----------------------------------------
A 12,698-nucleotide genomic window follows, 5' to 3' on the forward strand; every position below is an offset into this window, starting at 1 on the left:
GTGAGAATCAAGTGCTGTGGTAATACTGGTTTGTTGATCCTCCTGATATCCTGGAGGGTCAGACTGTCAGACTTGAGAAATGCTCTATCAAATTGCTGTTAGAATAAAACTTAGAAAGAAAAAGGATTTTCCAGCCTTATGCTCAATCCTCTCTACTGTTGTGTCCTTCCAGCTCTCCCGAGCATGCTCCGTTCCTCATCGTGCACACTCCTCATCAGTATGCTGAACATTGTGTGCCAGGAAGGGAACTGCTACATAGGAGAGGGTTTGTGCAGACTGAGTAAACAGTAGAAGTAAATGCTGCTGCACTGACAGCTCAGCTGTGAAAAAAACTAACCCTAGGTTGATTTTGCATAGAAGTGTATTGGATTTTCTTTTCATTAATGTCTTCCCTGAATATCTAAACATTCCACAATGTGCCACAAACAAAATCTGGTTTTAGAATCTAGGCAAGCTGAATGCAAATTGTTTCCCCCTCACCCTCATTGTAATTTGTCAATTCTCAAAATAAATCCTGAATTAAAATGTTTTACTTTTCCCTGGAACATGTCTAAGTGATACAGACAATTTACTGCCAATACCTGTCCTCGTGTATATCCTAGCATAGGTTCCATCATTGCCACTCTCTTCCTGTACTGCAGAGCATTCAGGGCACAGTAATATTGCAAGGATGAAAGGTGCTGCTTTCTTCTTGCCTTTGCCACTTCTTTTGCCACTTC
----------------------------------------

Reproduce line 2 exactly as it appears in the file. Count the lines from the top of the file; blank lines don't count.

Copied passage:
GTGAGAATCAAGTGCTGTGGTAATACTGGTTTGTTGATCCTCCTGATATCCTGGAGGGTCAGACTGTCAGACTTGAGAAATGCTCTATCAAATTGCTGTTAGAATAAAACTTAGAAAGAAAAAGGATTTTCCAGCCTTATGCTCAATCCTCTCTACTGTTGTGTCCTTCCAGCTCTCCCGAGCATGCTCCGTTCCTCATCGTGCACACTCCTCATCAGTATGCTGAACATTGTGTGCCAGGAAGGGAACTGCTACATAGGAGAGGGTTTGTGCAGACTGAGTAAACAGTAGAAGTAAATGCTGCTGCACTGACAGCTCAGCTGTGAAAAAAACTAACCCTAGGTTGATTTTGCATAGAAGTGTATTGGATTTTCTTTTCATTAATGTCTTCCCTGAATATCTAAACATTCCACAATGTGCCACAAACAAAATCTGGTTTTAGAATCTAGGCAAGCTGAATGCAAATTGTTTCCCCCTCACCCTCATTGTAATTTGTCAATTCTCAAAATAAATCCTGAATTAAAATGTTTTACTTTTCCCTGGAACATGTCTAAGTGATACAGACAATTTACTGCCAATACCTGTCCTCGTGTATATCCTAGCATAGGTTCCATCATTGCCACTCTCTTCCTGTACTGCAGAGCATTCAGGGCACAGTAATATTGCAAGGATGAAAGGTGCTGCTTTCTTCTTGCCTTTGCCACTTCTTTTGCCACTTC